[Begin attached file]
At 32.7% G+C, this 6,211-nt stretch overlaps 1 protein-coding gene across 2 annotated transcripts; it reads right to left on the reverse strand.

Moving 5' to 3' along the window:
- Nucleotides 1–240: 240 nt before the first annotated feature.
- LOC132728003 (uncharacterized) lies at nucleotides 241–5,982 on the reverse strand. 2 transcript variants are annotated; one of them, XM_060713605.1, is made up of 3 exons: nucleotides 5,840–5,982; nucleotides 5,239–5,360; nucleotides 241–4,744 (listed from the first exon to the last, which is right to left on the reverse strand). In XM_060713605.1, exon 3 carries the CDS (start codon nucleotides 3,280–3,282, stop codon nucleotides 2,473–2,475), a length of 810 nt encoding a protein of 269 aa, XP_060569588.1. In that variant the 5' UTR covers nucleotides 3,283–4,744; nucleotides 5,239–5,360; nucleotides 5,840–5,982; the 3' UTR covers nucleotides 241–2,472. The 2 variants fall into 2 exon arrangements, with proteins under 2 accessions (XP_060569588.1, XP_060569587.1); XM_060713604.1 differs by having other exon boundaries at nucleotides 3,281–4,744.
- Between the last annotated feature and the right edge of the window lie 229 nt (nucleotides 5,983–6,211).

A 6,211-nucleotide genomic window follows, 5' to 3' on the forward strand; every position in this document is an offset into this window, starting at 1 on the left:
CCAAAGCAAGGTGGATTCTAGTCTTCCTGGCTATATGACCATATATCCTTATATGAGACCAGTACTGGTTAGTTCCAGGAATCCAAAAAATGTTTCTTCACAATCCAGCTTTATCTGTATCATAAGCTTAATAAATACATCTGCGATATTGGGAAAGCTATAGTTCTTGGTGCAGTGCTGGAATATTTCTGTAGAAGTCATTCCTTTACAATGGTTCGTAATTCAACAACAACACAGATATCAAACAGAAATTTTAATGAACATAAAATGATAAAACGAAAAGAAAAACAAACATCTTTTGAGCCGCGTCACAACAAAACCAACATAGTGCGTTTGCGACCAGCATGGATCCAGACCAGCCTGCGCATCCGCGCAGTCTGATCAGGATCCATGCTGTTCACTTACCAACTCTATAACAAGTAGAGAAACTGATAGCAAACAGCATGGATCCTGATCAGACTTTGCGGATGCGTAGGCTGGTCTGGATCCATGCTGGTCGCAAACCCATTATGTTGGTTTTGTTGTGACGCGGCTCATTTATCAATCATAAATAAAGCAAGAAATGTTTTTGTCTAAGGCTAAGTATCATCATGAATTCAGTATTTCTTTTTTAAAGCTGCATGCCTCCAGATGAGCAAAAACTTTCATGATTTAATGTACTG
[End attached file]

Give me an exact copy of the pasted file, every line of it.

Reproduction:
At 32.7% G+C, this 6,211-nt stretch overlaps 1 protein-coding gene across 2 annotated transcripts; it reads right to left on the reverse strand.

Moving 5' to 3' along the window:
- Nucleotides 1–240: 240 nt before the first annotated feature.
- LOC132728003 (uncharacterized) lies at nucleotides 241–5,982 on the reverse strand. 2 transcript variants are annotated; one of them, XM_060713605.1, is made up of 3 exons: nucleotides 5,840–5,982; nucleotides 5,239–5,360; nucleotides 241–4,744 (listed from the first exon to the last, which is right to left on the reverse strand). In XM_060713605.1, exon 3 carries the CDS (start codon nucleotides 3,280–3,282, stop codon nucleotides 2,473–2,475), a length of 810 nt encoding a protein of 269 aa, XP_060569588.1. In that variant the 5' UTR covers nucleotides 3,283–4,744; nucleotides 5,239–5,360; nucleotides 5,840–5,982; the 3' UTR covers nucleotides 241–2,472. The 2 variants fall into 2 exon arrangements, with proteins under 2 accessions (XP_060569588.1, XP_060569587.1); XM_060713604.1 differs by having other exon boundaries at nucleotides 3,281–4,744.
- Between the last annotated feature and the right edge of the window lie 229 nt (nucleotides 5,983–6,211).

A 6,211-nucleotide genomic window follows, 5' to 3' on the forward strand; every position in this document is an offset into this window, starting at 1 on the left:
CCAAAGCAAGGTGGATTCTAGTCTTCCTGGCTATATGACCATATATCCTTATATGAGACCAGTACTGGTTAGTTCCAGGAATCCAAAAAATGTTTCTTCACAATCCAGCTTTATCTGTATCATAAGCTTAATAAATACATCTGCGATATTGGGAAAGCTATAGTTCTTGGTGCAGTGCTGGAATATTTCTGTAGAAGTCATTCCTTTACAATGGTTCGTAATTCAACAACAACACAGATATCAAACAGAAATTTTAATGAACATAAAATGATAAAACGAAAAGAAAAACAAACATCTTTTGAGCCGCGTCACAACAAAACCAACATAGTGCGTTTGCGACCAGCATGGATCCAGACCAGCCTGCGCATCCGCGCAGTCTGATCAGGATCCATGCTGTTCACTTACCAACTCTATAACAAGTAGAGAAACTGATAGCAAACAGCATGGATCCTGATCAGACTTTGCGGATGCGTAGGCTGGTCTGGATCCATGCTGGTCGCAAACCCATTATGTTGGTTTTGTTGTGACGCGGCTCATTTATCAATCATAAATAAAGCAAGAAATGTTTTTGTCTAAGGCTAAGTATCATCATGAATTCAGTATTTCTTTTTTAAAGCTGCATGCCTCCAGATGAGCAAAAACTTTCATGATTTAATGTACTG